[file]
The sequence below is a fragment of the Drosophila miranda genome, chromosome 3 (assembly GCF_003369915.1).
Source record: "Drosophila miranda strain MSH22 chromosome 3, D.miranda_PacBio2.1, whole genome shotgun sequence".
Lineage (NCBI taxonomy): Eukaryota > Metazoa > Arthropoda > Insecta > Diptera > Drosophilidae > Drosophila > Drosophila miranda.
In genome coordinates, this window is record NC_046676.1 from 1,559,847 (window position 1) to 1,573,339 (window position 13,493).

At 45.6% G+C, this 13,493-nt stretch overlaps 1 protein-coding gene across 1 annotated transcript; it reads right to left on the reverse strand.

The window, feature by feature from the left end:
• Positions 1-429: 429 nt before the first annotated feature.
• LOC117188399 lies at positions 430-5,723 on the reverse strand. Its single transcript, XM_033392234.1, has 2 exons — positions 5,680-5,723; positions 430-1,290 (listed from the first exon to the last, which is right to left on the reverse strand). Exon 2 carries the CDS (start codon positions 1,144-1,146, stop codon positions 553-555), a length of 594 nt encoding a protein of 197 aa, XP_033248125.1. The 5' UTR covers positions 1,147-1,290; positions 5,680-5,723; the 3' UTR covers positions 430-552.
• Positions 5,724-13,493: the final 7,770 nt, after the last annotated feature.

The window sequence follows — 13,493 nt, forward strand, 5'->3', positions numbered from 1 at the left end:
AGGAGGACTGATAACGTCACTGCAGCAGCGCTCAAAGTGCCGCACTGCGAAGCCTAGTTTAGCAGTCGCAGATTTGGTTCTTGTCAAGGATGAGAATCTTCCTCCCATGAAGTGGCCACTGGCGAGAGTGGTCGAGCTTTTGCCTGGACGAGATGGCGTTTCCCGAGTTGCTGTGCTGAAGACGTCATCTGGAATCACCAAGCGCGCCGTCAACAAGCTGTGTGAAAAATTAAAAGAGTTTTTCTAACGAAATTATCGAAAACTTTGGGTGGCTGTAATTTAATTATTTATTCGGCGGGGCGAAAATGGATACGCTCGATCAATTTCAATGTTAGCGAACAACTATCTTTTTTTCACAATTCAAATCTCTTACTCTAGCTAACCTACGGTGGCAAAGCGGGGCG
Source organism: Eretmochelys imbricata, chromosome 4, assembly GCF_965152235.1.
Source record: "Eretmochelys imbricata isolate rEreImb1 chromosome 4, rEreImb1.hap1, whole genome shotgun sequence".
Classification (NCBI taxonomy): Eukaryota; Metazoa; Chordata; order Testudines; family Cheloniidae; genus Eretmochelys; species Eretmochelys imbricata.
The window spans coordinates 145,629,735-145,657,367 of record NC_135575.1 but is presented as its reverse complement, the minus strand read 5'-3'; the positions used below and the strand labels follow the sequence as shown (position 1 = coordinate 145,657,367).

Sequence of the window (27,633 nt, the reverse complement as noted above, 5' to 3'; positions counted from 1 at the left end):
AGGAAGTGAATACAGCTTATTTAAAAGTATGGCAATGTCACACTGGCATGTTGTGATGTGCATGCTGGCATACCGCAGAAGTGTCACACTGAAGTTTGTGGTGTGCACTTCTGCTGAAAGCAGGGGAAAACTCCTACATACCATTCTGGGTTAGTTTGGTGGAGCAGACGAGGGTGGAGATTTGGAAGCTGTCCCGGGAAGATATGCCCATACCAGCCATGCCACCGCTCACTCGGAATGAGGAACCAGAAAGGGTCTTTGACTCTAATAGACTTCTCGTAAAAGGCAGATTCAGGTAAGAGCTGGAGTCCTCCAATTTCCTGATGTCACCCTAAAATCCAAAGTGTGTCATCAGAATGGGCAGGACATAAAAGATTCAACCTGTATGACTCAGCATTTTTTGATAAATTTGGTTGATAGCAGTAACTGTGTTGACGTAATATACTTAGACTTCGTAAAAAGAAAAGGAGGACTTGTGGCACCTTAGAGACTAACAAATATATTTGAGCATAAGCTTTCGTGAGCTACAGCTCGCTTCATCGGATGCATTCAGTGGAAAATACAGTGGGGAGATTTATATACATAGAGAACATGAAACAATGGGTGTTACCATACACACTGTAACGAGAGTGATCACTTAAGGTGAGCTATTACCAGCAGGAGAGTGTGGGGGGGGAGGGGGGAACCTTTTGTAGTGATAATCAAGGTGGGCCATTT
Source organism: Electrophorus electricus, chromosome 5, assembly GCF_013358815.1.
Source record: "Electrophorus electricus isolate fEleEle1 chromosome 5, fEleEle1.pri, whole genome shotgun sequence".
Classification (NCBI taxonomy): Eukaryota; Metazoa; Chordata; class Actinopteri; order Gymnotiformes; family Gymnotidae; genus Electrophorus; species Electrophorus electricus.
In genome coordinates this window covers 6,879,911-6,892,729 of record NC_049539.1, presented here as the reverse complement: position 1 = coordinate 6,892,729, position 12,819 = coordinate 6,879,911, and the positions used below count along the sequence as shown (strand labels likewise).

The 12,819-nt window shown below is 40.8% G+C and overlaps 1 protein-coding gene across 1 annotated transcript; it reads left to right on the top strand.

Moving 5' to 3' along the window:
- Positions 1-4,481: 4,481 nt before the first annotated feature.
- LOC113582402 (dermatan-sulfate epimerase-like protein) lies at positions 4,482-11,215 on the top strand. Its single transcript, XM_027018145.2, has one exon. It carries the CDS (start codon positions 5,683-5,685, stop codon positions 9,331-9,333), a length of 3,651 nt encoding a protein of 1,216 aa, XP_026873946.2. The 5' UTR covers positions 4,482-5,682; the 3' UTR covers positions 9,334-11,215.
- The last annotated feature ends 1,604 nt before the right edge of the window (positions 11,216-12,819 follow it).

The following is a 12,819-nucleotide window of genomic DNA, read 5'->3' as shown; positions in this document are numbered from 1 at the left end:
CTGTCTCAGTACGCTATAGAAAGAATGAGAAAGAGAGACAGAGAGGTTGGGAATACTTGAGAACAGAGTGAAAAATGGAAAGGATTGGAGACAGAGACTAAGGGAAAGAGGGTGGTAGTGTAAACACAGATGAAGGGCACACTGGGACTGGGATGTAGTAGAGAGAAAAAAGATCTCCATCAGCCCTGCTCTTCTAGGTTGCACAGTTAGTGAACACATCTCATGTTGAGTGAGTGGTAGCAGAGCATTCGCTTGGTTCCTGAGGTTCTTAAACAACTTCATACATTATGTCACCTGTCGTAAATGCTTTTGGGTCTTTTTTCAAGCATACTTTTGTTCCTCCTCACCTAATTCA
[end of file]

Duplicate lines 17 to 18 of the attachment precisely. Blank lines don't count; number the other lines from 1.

AGGAAGTGAATACAGCTTATTTAAAAGTATGGCAATGTCACACTGGCATGTTGTGATGTGCATGCTGGCATACCGCAGAAGTGTCACACTGAAGTTTGTGGTGTGCACTTCTGCTGAAAGCAGGGGAAAACTCCTACATACCATTCTGGGTTAGTTTGGTGGAGCAGACGAGGGTGGAGATTTGGAAGCTGTCCCGGGAAGATATGCCCATACCAGCCATGCCACCGCTCACTCGGAATGAGGAACCAGAAAGGGTCTTTGACTCTAATAGACTTCTCGTAAAAGGCAGATTCAGGTAAGAGCTGGAGTCCTCCAATTTCCTGATGTCACCCTAAAATCCAAAGTGTGTCATCAGAATGGGCAGGACATAAAAGATTCAACCTGTATGACTCAGCATTTTTTGATAAATTTGGTTGATAGCAGTAACTGTGTTGACGTAATATACTTAGACTTCGTAAAAAGAAAAGGAGGACTTGTGGCACCTTAGAGACTAACAAATATATTTGAGCATAAGCTTTCGTGAGCTACAGCTCGCTTCATCGGATGCATTCAGTGGAAAATACAGTGGGGAGATTTATATACATAGAGAACATGAAACAATGGGTGTTACCATACACACTGTAACGAGAGTGATCACTTAAGGTGAGCTATTACCAGCAGGAGAGTGTGGGGGGGGAGGGGGGAACCTTTTGTAGTGATAATCAAGGTGGGCCATTT
Source organism: Electrophorus electricus, chromosome 5, assembly GCF_013358815.1.